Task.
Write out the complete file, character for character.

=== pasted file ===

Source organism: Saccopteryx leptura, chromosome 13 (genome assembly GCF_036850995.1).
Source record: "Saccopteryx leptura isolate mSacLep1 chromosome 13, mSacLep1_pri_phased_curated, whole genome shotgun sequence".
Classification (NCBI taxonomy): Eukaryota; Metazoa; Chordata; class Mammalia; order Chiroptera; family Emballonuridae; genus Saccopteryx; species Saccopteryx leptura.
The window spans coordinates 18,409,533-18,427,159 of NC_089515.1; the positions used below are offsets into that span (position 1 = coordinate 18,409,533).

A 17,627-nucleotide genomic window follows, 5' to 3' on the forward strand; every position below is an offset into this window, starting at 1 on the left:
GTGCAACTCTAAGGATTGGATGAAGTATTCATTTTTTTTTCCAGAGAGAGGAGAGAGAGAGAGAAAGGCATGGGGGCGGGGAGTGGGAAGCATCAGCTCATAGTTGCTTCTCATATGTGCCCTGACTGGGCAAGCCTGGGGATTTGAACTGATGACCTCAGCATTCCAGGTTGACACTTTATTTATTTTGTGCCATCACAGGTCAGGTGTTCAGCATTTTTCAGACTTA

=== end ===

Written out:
Source organism: Saccopteryx leptura, chromosome 13 (genome assembly GCF_036850995.1).
Source record: "Saccopteryx leptura isolate mSacLep1 chromosome 13, mSacLep1_pri_phased_curated, whole genome shotgun sequence".
Classification (NCBI taxonomy): Eukaryota; Metazoa; Chordata; class Mammalia; order Chiroptera; family Emballonuridae; genus Saccopteryx; species Saccopteryx leptura.
The window spans coordinates 18,409,533-18,427,159 of NC_089515.1; the positions used below are offsets into that span (position 1 = coordinate 18,409,533).

A 17,627-nucleotide genomic window follows, 5' to 3' on the forward strand; every position below is an offset into this window, starting at 1 on the left:
GTGCAACTCTAAGGATTGGATGAAGTATTCATTTTTTTTTCCAGAGAGAGGAGAGAGAGAGAGAAAGGCATGGGGGCGGGGAGTGGGAAGCATCAGCTCATAGTTGCTTCTCATATGTGCCCTGACTGGGCAAGCCTGGGGATTTGAACTGATGACCTCAGCATTCCAGGTTGACACTTTATTTATTTTGTGCCATCACAGGTCAGGTGTTCAGCATTTTTCAGACTTA